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Spokane, Washington  Est. May 19, 1883
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News >  Business

Tailor is cut loose

Henryk Zowal, owner of Henryk's Tailoring, must find a new location for his business. Zowal was not allowed to renew his lease in the Peyton building. 
 (Jed Conklin / The Spokesman-Review)
Henryk Zowal, owner of Henryk's Tailoring, must find a new location for his business. Zowal was not allowed to renew his lease in the Peyton building. (Jed Conklin / The Spokesman-Review)

For 15 years, Henryk Zowal has altered the trousers, skirts and jackets of downtown Spokane’s business professionals from his one-man tailoring shop on the first floor of the Peyton Building.

But a week ago, Zowal learned he has 30 days to vacate the 500-square-foot, street-level space because it is needed for another tenant. Larry Soehren, vice president of property manager Kiemle and Hagood, would not reveal the new tenant’s identity, other than to say it would be a “unique local retail use.” Soehren expects the new business to be in place by Sept. 1.

Zowal, 47, is concerned his business will suffer if he can’t quickly find another downtown space that is affordable and convenient for the large clientele he’s built up over the years. Zowal, who is married with two children, moved to the United States from Poland via Germany in 1983.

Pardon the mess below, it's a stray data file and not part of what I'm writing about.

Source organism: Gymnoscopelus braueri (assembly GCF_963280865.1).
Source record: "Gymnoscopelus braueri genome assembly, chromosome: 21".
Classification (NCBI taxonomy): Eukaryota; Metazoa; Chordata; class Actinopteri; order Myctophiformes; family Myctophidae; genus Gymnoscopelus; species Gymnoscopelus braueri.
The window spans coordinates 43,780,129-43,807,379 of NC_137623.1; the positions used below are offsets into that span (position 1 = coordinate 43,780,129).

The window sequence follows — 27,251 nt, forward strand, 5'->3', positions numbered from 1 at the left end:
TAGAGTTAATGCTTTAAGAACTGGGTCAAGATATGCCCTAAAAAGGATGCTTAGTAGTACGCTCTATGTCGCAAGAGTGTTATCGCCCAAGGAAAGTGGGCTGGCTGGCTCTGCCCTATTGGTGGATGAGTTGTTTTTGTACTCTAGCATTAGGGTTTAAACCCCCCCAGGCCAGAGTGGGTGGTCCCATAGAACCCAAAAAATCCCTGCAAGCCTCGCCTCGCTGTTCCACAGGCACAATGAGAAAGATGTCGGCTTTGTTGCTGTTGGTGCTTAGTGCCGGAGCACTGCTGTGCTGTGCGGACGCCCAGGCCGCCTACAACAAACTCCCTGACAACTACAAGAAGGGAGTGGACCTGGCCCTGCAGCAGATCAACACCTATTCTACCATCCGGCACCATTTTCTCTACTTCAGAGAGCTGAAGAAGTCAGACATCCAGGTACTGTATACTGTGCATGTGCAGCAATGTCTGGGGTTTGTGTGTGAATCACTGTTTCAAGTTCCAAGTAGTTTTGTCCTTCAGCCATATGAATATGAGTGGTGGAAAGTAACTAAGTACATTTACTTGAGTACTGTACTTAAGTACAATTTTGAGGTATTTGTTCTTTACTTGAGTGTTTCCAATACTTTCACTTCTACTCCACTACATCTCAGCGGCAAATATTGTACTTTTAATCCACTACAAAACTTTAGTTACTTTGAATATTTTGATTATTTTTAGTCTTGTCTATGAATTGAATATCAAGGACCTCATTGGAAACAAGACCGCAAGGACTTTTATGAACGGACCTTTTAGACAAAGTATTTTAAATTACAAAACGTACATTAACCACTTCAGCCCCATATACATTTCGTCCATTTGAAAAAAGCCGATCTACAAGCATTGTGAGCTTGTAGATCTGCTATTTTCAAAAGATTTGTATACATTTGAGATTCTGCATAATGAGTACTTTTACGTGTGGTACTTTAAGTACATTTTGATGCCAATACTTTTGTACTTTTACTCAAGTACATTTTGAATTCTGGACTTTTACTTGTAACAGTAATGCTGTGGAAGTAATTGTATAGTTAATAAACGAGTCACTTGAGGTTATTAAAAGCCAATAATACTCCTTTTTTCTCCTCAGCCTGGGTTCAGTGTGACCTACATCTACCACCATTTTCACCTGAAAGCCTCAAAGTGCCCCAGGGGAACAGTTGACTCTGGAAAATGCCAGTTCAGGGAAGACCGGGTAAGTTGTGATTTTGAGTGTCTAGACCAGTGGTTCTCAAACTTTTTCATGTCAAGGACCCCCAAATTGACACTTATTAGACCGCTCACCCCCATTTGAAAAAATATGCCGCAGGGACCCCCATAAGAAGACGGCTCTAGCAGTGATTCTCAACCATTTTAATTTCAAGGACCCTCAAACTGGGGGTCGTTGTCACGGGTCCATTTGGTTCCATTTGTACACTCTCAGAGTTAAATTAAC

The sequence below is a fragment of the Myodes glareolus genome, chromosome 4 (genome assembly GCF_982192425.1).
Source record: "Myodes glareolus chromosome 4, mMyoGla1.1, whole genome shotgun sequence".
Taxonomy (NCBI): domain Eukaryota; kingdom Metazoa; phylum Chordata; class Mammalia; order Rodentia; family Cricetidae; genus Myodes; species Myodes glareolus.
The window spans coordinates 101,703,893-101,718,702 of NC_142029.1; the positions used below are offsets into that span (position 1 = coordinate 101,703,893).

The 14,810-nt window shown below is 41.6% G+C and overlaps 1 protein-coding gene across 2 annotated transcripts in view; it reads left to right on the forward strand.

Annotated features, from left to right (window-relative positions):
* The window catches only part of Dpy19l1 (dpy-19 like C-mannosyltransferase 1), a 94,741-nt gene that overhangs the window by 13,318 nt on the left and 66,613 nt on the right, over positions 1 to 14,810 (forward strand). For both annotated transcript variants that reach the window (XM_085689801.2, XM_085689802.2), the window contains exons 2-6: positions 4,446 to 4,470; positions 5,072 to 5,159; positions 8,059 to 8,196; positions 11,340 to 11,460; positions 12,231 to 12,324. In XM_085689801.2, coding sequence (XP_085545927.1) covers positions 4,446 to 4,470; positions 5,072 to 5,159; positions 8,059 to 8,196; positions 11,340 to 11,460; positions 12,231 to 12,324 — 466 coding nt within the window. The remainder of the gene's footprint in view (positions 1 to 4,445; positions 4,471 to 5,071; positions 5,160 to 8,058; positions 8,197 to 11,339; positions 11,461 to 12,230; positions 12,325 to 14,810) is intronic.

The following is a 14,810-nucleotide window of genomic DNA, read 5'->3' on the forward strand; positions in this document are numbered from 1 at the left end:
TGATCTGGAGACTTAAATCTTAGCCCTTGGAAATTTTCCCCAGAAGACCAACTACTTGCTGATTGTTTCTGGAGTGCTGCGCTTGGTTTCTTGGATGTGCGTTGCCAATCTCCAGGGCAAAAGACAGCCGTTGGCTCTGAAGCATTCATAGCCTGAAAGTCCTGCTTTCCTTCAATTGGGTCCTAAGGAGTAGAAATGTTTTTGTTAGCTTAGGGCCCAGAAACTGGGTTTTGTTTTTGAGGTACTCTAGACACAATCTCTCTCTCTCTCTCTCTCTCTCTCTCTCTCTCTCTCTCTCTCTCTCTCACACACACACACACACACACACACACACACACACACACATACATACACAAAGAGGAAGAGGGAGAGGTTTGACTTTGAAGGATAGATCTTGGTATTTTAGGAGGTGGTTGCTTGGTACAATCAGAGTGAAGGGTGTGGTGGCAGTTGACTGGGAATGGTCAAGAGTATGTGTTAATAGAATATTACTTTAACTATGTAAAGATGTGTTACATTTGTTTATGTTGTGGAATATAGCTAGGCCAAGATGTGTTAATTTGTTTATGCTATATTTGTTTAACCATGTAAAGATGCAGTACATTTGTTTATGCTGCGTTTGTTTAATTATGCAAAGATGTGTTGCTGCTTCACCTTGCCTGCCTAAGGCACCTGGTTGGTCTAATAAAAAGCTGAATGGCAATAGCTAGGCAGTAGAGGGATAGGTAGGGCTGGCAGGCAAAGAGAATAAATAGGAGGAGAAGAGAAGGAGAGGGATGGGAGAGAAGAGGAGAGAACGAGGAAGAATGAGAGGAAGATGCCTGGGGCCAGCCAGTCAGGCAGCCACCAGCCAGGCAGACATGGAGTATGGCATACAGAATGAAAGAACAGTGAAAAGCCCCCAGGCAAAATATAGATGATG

“It’s just created so many headaches and confusion,” Zowal said Thursday, as customers stopped by to pick up garments and have measurements taken. “I’ve built the business from scratch. I’ve tried to provide good work for people.”

Evidently, that has not gone unnoticed. Kiemle and Hagood has received numerous calls on Zowal’s behalf, said Casey Brazil, a sales associate with the company. Brazil and Zowal went out Thursday afternoon to look at potential new spaces for Henryk’s Tailoring.

“We’re trying to work something out, because of the short notice,” Brazil said. “We’re not in the business of kicking people out.”

But, he added, “It’s part of property management. The owner has to do what’s best for the property.”

Last June, a Bellingham, Wash., real estate company called Daylight Properties purchased the seven-story building for $5.8 million. The building previously was owned, since 1979, by Pacific Security Companies, a Spokane commercial property and finance company.

The good news for Zowal is that Spokane has a glut of office space, with vacancy rates hovering around 20 percent. There’s also quite a bit of retail space available on the skywalk level, Soehren said. Zowal said he planned to meet today with representatives of WestCoast Hospitality about space available for lease in the Crescent Court.

However, it’s unlikely Zowal will find another street-level retail space in the middle of downtown for $469 a month, the rate he’s paying now. That equates to about $10 per square foot and rates for similar spaces are running closer to $16 to $20 per square foot, Brazil said. Zowal is on a month-by-month lease, which he said was not his choice.

Brazil planned to show Zowal a 1,100-square-foot space on the skywalk level of the Washington Mutual Building, he said. However, Zowal said the space only offered a one-year lease.

He wants a place he can stay until he retires in 20 years.

“I’m trying to stay downtown so it’s not confusing for my customers,” he said.

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